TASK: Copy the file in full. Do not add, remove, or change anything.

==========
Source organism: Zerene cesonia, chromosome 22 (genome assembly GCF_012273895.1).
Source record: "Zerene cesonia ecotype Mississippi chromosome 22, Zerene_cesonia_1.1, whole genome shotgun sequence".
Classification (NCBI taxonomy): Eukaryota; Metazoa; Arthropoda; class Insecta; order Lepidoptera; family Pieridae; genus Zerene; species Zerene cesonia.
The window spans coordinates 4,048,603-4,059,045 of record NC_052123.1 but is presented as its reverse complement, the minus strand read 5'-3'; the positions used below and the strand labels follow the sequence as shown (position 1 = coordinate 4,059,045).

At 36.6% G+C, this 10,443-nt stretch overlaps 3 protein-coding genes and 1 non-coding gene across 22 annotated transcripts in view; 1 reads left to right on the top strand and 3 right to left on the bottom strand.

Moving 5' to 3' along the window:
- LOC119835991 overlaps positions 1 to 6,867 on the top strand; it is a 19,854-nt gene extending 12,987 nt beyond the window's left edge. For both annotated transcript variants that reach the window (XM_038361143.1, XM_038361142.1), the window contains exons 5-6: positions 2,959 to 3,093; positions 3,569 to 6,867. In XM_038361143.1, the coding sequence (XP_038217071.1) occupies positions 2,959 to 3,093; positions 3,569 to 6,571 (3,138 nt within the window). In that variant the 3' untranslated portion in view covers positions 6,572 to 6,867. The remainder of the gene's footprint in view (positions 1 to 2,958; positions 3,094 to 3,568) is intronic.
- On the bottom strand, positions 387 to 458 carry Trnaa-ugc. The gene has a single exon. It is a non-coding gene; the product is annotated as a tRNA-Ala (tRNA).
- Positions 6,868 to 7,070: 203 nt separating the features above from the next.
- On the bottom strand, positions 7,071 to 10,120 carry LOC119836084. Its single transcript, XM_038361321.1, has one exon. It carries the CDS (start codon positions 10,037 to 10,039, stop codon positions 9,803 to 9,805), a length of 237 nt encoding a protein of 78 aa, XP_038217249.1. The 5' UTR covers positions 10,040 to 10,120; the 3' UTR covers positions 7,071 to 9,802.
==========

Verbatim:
Source organism: Zerene cesonia, chromosome 22 (genome assembly GCF_012273895.1).
Source record: "Zerene cesonia ecotype Mississippi chromosome 22, Zerene_cesonia_1.1, whole genome shotgun sequence".
Classification (NCBI taxonomy): Eukaryota; Metazoa; Arthropoda; class Insecta; order Lepidoptera; family Pieridae; genus Zerene; species Zerene cesonia.
The window spans coordinates 4,048,603-4,059,045 of record NC_052123.1 but is presented as its reverse complement, the minus strand read 5'-3'; the positions used below and the strand labels follow the sequence as shown (position 1 = coordinate 4,059,045).

At 36.6% G+C, this 10,443-nt stretch overlaps 3 protein-coding genes and 1 non-coding gene across 22 annotated transcripts in view; 1 reads left to right on the top strand and 3 right to left on the bottom strand.

Moving 5' to 3' along the window:
- LOC119835991 overlaps positions 1 to 6,867 on the top strand; it is a 19,854-nt gene extending 12,987 nt beyond the window's left edge. For both annotated transcript variants that reach the window (XM_038361143.1, XM_038361142.1), the window contains exons 5-6: positions 2,959 to 3,093; positions 3,569 to 6,867. In XM_038361143.1, the coding sequence (XP_038217071.1) occupies positions 2,959 to 3,093; positions 3,569 to 6,571 (3,138 nt within the window). In that variant the 3' untranslated portion in view covers positions 6,572 to 6,867. The remainder of the gene's footprint in view (positions 1 to 2,958; positions 3,094 to 3,568) is intronic.
- On the bottom strand, positions 387 to 458 carry Trnaa-ugc. The gene has a single exon. It is a non-coding gene; the product is annotated as a tRNA-Ala (tRNA).
- Positions 6,868 to 7,070: 203 nt separating the features above from the next.
- On the bottom strand, positions 7,071 to 10,120 carry LOC119836084. Its single transcript, XM_038361321.1, has one exon. It carries the CDS (start codon positions 10,037 to 10,039, stop codon positions 9,803 to 9,805), a length of 237 nt encoding a protein of 78 aa, XP_038217249.1. The 5' UTR covers positions 10,040 to 10,120; the 3' UTR covers positions 7,071 to 9,802.